It is always a good idea to keep an eye on other jurisdictions for how they deal with novel or emerging issues. One issue recently considered was the use of non-disparagement orders to prevent parties from criticizing each other in public, in front of their children, and to third parties. It is a fairly common tool for the courts to try to force a de-escalation of rhetoric and antagonism between parties without imposing fines or sanctions on them. These restrictions are not uncommon as a form of relief in Pennsylvania and have been found in the “rules of conduct” some courts append to their orders, though such “rules of conduct” have not always been easy to enforce and some courts have discarded them in favor of other language in their orders.
Recently, this issues was addressed by the Supreme Court of Massachusetts which deemed a non-disparagement order entered in a custody case as unconstitutional. The ruling was fundamentally rooted in the concept of whether the non-disparagement order unconstitutionally restricted a party’s First Amendment rights to express their opinion. Even if those opinions are disparaging comments about their estranged spouse. In this case, the father was a voracious social media poster who made accusations against mother and provided updates and commentary on the custody case. Mother sought and secured a non-disparagement order to prevent father from litigating their case in the court of Facebook friend opinion. In overturning the order, the Court found that there was not a sufficient basis in the protection of the child from Father’s discourse on the case to justify preventing him from making public comments about it. There is also the consideration that mother has an avenue for relief available through a defamation action.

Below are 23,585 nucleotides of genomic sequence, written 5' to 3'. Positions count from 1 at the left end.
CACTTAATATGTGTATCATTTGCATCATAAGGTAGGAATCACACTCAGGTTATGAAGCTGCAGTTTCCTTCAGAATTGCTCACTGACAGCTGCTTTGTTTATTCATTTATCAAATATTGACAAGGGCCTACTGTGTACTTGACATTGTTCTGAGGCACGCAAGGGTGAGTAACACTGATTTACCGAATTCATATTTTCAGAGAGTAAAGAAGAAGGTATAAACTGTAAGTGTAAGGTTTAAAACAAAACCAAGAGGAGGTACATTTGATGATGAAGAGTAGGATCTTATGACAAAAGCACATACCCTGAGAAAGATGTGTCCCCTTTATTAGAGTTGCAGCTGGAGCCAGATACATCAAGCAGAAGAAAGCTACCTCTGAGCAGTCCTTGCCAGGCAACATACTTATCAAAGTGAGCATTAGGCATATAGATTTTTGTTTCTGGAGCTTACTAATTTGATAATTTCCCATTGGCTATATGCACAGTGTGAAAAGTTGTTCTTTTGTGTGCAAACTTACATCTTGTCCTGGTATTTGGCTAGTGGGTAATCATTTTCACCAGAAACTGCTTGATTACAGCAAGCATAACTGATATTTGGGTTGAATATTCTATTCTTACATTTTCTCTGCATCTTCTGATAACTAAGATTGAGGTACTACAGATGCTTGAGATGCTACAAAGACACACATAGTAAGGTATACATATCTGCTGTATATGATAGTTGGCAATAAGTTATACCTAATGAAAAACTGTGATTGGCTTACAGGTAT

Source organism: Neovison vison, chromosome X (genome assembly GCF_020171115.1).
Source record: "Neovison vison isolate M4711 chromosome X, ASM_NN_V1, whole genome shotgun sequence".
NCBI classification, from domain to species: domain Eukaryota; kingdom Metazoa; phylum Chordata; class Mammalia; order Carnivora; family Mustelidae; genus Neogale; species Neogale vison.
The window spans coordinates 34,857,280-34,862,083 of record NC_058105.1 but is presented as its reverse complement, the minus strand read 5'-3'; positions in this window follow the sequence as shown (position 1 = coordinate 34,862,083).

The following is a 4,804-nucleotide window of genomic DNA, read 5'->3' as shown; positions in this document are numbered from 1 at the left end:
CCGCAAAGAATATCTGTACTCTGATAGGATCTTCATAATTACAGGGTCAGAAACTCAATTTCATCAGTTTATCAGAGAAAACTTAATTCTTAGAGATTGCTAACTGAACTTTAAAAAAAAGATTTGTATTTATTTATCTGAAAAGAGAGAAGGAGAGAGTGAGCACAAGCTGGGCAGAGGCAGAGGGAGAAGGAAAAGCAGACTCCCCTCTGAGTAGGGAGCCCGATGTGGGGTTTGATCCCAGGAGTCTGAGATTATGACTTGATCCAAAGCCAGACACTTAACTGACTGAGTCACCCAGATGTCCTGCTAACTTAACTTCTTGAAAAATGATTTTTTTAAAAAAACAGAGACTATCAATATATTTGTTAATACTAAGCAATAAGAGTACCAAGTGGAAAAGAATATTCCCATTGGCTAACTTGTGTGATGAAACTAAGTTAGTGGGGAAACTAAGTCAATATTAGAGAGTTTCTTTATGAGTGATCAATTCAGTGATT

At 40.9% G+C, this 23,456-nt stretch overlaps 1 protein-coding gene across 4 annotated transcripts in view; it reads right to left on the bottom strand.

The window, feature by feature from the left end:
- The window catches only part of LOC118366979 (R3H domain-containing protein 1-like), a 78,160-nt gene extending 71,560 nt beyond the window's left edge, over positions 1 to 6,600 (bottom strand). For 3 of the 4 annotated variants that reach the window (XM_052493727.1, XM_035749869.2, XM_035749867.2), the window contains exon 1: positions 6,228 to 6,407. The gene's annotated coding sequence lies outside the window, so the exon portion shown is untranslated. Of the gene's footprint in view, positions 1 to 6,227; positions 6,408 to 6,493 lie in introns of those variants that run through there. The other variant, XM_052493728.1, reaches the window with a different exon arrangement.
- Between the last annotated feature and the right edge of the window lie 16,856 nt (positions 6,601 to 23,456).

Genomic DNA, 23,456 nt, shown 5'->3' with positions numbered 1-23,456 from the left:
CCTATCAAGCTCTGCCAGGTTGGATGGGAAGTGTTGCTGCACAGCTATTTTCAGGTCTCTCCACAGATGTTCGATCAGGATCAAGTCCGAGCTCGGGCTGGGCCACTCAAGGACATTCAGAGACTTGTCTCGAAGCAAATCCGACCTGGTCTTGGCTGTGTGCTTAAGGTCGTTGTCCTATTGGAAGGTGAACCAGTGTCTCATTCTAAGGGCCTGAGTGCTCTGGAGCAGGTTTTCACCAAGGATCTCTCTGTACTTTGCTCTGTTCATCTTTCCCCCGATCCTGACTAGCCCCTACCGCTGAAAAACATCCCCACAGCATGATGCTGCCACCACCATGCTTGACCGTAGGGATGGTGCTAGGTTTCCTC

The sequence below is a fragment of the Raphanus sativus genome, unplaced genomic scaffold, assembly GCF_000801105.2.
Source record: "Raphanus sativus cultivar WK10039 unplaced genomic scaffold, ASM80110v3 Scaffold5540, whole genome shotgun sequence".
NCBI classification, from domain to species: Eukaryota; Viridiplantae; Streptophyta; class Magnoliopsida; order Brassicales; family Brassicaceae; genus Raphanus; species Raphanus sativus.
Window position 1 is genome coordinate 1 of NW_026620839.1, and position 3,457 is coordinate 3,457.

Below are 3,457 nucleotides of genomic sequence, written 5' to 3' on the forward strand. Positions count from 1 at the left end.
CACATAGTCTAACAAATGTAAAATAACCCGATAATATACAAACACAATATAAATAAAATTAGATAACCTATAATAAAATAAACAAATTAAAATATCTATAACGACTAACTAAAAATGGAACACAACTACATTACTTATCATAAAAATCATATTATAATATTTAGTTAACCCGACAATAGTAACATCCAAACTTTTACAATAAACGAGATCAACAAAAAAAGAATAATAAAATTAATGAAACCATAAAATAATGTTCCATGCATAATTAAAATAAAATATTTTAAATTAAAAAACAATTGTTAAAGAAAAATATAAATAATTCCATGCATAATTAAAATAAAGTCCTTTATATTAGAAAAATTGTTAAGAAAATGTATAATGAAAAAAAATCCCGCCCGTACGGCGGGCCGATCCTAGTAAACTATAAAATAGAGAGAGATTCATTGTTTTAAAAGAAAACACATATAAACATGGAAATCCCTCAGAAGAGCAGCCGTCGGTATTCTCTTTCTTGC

There are plenty of good, rational reasons for these orders ranging from preventing unnecessarily antagonistic behavior between the parties, to ensuring that when a child does an internet search of their parents at some point, they do not discover Facebook posts or a blog devoted their parents’ custody battle. Whether those rational reasons justifying a restriction is someone’s speech survives the scrutiny of a constitutional challenge is a different consideration altogether.
If this form of relief falls out of favor or is found to be unconstitutional in Pennsylvania, aside from increased antagonism in family law cases, there would like be an increase in defamation actions seeking financial damages. Those types of actions can have real economic consequences on parties since they may be subject to a judge or jury’s determination of what, if any, damages should be levied against the offender.
It is worth noting, however, that this case only deals with a judicially issued non-disparagement order. Provisions in agreements and stipulations will be enforceable, particularly in Pennsylvania which applies a strong contract interpretation to family law agreements.
The ruling in Massachusetts is interesting. It will be worth seeing whether a legislative answer is created for the Massachusetts family law code that can survive a constitutional challenge.